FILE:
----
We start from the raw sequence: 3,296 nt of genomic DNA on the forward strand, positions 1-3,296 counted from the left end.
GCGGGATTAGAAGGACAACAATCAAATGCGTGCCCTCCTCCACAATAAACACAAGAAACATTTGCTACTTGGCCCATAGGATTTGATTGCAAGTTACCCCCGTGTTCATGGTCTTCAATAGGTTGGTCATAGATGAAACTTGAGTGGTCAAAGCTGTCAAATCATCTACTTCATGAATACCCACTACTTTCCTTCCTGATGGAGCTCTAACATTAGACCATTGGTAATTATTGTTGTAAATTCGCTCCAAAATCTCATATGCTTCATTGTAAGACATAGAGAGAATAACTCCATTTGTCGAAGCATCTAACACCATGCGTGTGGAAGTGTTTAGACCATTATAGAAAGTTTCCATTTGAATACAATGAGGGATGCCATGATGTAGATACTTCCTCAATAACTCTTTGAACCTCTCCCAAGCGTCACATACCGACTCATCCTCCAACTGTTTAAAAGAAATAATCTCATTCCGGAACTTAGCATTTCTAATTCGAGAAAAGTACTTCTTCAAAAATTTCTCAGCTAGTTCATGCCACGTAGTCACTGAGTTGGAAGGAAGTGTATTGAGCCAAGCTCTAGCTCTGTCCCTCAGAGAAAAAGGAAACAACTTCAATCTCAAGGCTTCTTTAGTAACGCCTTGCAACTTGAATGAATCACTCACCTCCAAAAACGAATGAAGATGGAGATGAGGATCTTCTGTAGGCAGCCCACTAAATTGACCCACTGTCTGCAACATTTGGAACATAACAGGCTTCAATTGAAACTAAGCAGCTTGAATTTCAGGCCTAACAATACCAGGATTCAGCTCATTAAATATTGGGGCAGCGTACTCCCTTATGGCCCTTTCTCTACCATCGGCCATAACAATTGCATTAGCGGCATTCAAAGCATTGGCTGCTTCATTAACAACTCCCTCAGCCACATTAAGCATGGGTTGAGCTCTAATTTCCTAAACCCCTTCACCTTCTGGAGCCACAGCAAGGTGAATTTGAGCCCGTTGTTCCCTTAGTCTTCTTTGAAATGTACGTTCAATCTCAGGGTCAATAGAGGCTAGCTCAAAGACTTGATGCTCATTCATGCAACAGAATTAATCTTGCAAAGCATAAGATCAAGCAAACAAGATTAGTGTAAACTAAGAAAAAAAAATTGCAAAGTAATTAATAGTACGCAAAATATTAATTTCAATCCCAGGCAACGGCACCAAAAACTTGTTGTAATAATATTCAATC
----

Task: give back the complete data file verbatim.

We start from the raw sequence: 3,296 nt of genomic DNA on the forward strand, positions 1-3,296 counted from the left end.
GCGGGATTAGAAGGACAACAATCAAATGCGTGCCCTCCTCCACAATAAACACAAGAAACATTTGCTACTTGGCCCATAGGATTTGATTGCAAGTTACCCCCGTGTTCATGGTCTTCAATAGGTTGGTCATAGATGAAACTTGAGTGGTCAAAGCTGTCAAATCATCTACTTCATGAATACCCACTACTTTCCTTCCTGATGGAGCTCTAACATTAGACCATTGGTAATTATTGTTGTAAATTCGCTCCAAAATCTCATATGCTTCATTGTAAGACATAGAGAGAATAACTCCATTTGTCGAAGCATCTAACACCATGCGTGTGGAAGTGTTTAGACCATTATAGAAAGTTTCCATTTGAATACAATGAGGGATGCCATGATGTAGATACTTCCTCAATAACTCTTTGAACCTCTCCCAAGCGTCACATACCGACTCATCCTCCAACTGTTTAAAAGAAATAATCTCATTCCGGAACTTAGCATTTCTAATTCGAGAAAAGTACTTCTTCAAAAATTTCTCAGCTAGTTCATGCCACGTAGTCACTGAGTTGGAAGGAAGTGTATTGAGCCAAGCTCTAGCTCTGTCCCTCAGAGAAAAAGGAAACAACTTCAATCTCAAGGCTTCTTTAGTAACGCCTTGCAACTTGAATGAATCACTCACCTCCAAAAACGAATGAAGATGGAGATGAGGATCTTCTGTAGGCAGCCCACTAAATTGACCCACTGTCTGCAACATTTGGAACATAACAGGCTTCAATTGAAACTAAGCAGCTTGAATTTCAGGCCTAACAATACCAGGATTCAGCTCATTAAATATTGGGGCAGCGTACTCCCTTATGGCCCTTTCTCTACCATCGGCCATAACAATTGCATTAGCGGCATTCAAAGCATTGGCTGCTTCATTAACAACTCCCTCAGCCACATTAAGCATGGGTTGAGCTCTAATTTCCTAAACCCCTTCACCTTCTGGAGCCACAGCAAGGTGAATTTGAGCCCGTTGTTCCCTTAGTCTTCTTTGAAATGTACGTTCAATCTCAGGGTCAATAGAGGCTAGCTCAAAGACTTGATGCTCATTCATGCAACAGAATTAATCTTGCAAAGCATAAGATCAAGCAAACAAGATTAGTGTAAACTAAGAAAAAAAAATTGCAAAGTAATTAATAGTACGCAAAATATTAATTTCAATCCCAGGCAACGGCACCAAAAACTTGTTGTAATAATATTCAATC